Dermoid cyst of the mandibula: clinical, instrumental and morphological aspects. A) Radiograph showing a radiotrasparent, monolocular area on the right side of the mandibula, located between the roots of a canine and the first premolar. B) After intra-oral incision, a "bone window" was peformed, that allowed the vision of a round solid lesion. C) Macroscopic aspect of the removed lesion. D) Histological image of the cyst (Haematoxylin/Eosin, original magnification ×20).

Discussion

The occurrence of dermoid cysts in the oral cavity is extremely rare [15]. Differential diagnosis should include other processes with similar characteristics and situation, such as developmental, neoplastic and infectious diseases. Histological analysis of the excised lesion is always resolutive. In most cases, dermoid cysts are treated by enucleation [6, 7]. Surgical access depends on the location and size of the lesion. In the case presented, the lesion was easily enucleated after intra-oral incision through a "bone window" created by the erosion of the bone of the mandibula. To note, the intra-oral approach leads to good cosmetic and functional results; indeed, the extra-oral approach is mandatory only when the cyst lies under the geniohyoid muscle [6, 7]. Prognosis is good if the cyst has been entirely eliminated; otherwise local recurrence can be observed. Malignant transformation of the dermoid cysts has been reported in some locations, but it has been never described in the mouth [1, 2].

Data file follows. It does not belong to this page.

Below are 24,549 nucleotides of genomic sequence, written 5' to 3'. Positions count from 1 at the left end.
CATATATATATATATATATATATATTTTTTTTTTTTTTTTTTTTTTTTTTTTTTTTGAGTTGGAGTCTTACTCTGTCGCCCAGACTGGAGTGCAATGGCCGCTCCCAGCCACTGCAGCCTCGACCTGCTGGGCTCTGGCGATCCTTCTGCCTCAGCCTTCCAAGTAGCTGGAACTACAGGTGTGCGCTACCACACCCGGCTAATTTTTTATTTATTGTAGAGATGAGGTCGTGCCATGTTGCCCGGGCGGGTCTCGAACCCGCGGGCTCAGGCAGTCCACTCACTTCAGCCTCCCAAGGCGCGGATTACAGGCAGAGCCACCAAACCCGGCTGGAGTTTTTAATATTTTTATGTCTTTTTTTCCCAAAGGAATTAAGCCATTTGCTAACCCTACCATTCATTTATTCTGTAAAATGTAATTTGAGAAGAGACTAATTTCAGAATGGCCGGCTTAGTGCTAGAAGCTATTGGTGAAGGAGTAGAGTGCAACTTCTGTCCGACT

In conclusion, we describe a very rare case of dermoid cyst of the mandibula, successfully diagnosed and managed by surgical excision through intraoral access.

Consent

Written informed consent was obtained from the patient for publication of this case report and accompanying images. A copy of the written consent is available for review by the Editor-in-Chief of this journal.

Declarations

Acknowledgements

This work was supported by a grant from FUTURA-onlus to AB.

Authors’ Affiliations

(1)
Dipartimento di Scienze Odontostomatologiche, Seconda Università di Napoli
(2)
Dipartimento di Biochimica, Sezione di Anatomia Patologica, Seconda Università di Napoli

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Copyright

© Menditti et al; licensee BioMed Central Ltd. 2008

This article is published under license to BioMed Central Ltd. This is an Open Access article distributed under the terms of the Creative Commons Attribution License (http://creativecommons.org/licenses/by/2.0), which permits unrestricted use, distribution, and reproduction in any medium, provided the original work is properly cited.